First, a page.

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Monday
Dec 22nd

Blended families 101

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What is a blended family? In its most basic sense, a blended family is one where the parents have children from previous relationships but all the members come together as one unit. It is said that the blended family is now the predominant form of family and it is estimated that there are approximately 23 million blended families in the United States. However, as blended families become increasingly common, the definition of a blended family is changing. Understanding the basics of a blended family can be essential for ensuring that your family can embrace its strengths to work through its differences.

A blended family is different from a step family. While the concept of the step family has been around for centuries, many blended families were not recognized until the two parents married and agreed to care for the children together, even if one parent was not biologically related. Today, it is much more acceptable for the adults in the relationship to live together and raise the children jointly without the legal commitment of a marriage or adoption. This more lenient approach can cause difficulties, particularly in terms of child support, medical decisions, and other complex issues. To overcome these challenges, the following suggestions should be considered:

1. Be yourself
Always be yourself. Kids can easily see through masks and figure out who we really are. You will invariably tire yourself if you're trying to play out the perfect blended-parent twenty-four hours a day. Just be you.

2. Communicate
Designated family time should be devoted to communication. This includes listening as well as speaking, and it is likely to open doors to conflict resolution that are bound to come up in daily life. Blended-families usually have some difficulty with communication in the beginning of the relationships, usually because each member comes from a different original family and they each bring different styles of communication. So, time, patience, and practice are essential in the beginning to blend communication styles successfully. Open communication helps keep expectations realistic.

3. Be flexible
Each family should be willing to make personal adjustments when need. Flexibility and compromising are key ingredients necessary to lead to happier and less stressed blended-families. Don't be so ridged, and keep in mind that routine is important, especially for younger children but the ability to adapt is a good idea for everyone.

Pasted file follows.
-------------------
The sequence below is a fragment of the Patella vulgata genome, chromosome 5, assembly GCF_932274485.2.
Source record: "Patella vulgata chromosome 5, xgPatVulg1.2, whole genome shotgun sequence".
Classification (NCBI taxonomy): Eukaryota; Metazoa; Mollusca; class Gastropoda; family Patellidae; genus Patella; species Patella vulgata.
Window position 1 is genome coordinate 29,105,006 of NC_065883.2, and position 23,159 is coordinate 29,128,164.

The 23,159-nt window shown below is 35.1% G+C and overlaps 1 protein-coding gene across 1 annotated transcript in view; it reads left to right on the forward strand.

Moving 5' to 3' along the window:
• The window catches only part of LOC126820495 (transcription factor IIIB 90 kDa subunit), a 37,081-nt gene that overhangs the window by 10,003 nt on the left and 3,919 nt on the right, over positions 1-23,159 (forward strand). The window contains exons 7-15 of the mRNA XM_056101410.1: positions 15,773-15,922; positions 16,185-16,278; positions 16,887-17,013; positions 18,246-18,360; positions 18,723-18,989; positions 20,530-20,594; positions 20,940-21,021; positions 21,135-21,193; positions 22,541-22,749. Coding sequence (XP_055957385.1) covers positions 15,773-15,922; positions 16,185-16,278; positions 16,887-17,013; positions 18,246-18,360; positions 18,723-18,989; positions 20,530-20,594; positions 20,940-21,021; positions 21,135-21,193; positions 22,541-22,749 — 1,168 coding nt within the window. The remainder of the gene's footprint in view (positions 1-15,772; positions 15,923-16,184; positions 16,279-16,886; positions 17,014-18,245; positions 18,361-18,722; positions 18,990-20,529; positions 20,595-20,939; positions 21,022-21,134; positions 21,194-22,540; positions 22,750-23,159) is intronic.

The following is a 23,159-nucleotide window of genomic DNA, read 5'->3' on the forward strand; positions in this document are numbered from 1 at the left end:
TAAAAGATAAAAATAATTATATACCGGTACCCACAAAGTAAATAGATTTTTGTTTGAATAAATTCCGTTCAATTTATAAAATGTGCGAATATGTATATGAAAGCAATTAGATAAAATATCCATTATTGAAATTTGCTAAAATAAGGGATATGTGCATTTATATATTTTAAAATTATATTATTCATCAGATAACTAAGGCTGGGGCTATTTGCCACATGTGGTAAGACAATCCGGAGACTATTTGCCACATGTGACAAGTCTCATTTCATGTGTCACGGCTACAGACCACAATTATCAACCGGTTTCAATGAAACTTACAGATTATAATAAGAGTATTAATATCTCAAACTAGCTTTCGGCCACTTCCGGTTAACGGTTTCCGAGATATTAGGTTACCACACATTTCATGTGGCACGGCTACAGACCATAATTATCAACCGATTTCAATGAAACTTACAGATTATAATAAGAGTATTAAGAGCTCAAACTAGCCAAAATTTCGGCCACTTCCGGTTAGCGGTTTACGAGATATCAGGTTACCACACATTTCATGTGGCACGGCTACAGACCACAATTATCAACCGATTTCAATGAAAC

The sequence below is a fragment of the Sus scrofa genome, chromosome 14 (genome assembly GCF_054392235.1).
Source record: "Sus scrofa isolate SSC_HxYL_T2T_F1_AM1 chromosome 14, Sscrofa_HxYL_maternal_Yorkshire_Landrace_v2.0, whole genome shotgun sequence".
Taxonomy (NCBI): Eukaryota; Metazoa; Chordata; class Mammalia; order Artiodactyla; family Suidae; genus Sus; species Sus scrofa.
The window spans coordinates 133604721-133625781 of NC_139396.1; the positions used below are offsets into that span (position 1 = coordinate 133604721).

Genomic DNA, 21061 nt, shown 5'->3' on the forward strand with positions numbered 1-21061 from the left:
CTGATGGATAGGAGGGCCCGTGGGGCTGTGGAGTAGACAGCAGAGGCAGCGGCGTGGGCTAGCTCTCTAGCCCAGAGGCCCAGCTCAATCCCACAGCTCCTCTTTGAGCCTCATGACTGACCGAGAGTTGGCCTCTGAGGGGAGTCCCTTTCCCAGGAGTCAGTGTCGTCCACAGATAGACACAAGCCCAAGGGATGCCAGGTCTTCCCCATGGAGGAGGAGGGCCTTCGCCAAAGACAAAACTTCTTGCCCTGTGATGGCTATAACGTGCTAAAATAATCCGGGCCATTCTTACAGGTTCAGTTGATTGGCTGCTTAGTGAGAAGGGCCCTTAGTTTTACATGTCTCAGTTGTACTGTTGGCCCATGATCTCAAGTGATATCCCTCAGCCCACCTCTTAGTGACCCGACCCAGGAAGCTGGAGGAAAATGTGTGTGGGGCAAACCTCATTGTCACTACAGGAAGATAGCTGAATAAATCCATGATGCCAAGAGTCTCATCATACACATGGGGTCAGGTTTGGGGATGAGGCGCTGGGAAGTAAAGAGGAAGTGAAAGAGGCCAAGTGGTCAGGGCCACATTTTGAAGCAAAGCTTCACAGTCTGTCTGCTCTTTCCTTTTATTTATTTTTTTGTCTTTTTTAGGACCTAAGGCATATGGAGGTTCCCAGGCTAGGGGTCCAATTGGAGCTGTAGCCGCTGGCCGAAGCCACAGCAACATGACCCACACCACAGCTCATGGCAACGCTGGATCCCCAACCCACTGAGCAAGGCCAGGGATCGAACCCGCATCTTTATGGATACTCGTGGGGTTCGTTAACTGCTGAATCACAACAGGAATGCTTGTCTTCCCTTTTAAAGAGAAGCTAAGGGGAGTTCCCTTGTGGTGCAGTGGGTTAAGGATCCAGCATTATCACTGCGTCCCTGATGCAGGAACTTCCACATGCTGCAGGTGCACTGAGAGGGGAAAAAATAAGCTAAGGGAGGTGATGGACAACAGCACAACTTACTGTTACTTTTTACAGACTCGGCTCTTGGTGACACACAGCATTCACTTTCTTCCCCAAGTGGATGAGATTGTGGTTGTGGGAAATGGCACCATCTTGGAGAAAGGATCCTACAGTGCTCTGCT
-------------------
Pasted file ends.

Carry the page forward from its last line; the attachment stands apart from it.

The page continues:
4. Be patient
Blended-parents must move slowly. Nothing of value grows up overnight. The seeds of love need time to grow through respect, caring and affection. Patience is indeed a virtue and one that every blended-parent must develop.

5. Keep laughter in the mist
Don't be too serious. A sense of humor is an essential ingredient to stir into the blended family pot. Humor softens the rough spots and brings families together when used correctly. Just remember not to use it at another person's expense and do not allow any of the children to do it either.

6. Be respectful
Members of a blended family don't need to agree with each other on everything, but they must learn to respect the opinions, privacy and personal possessions of all members of the family. Biological parents should make it clear to their children that disrespect will not be tolerated and must also be careful to show their own respect.

Blending families is difficult but not impossible. Communication will be the key to success, so get as much information about the topic as possible. It is also a good idea to seek out external counsel and work groups. The more work you put in up front, the greater the opportunity for success.

Timothy Houston is an author, minister, and motivational speaker who is committed to guiding positive life changes in families and communities. To get copies of his books, for questions, comments or more information, go to www.tlhouston.com.
 

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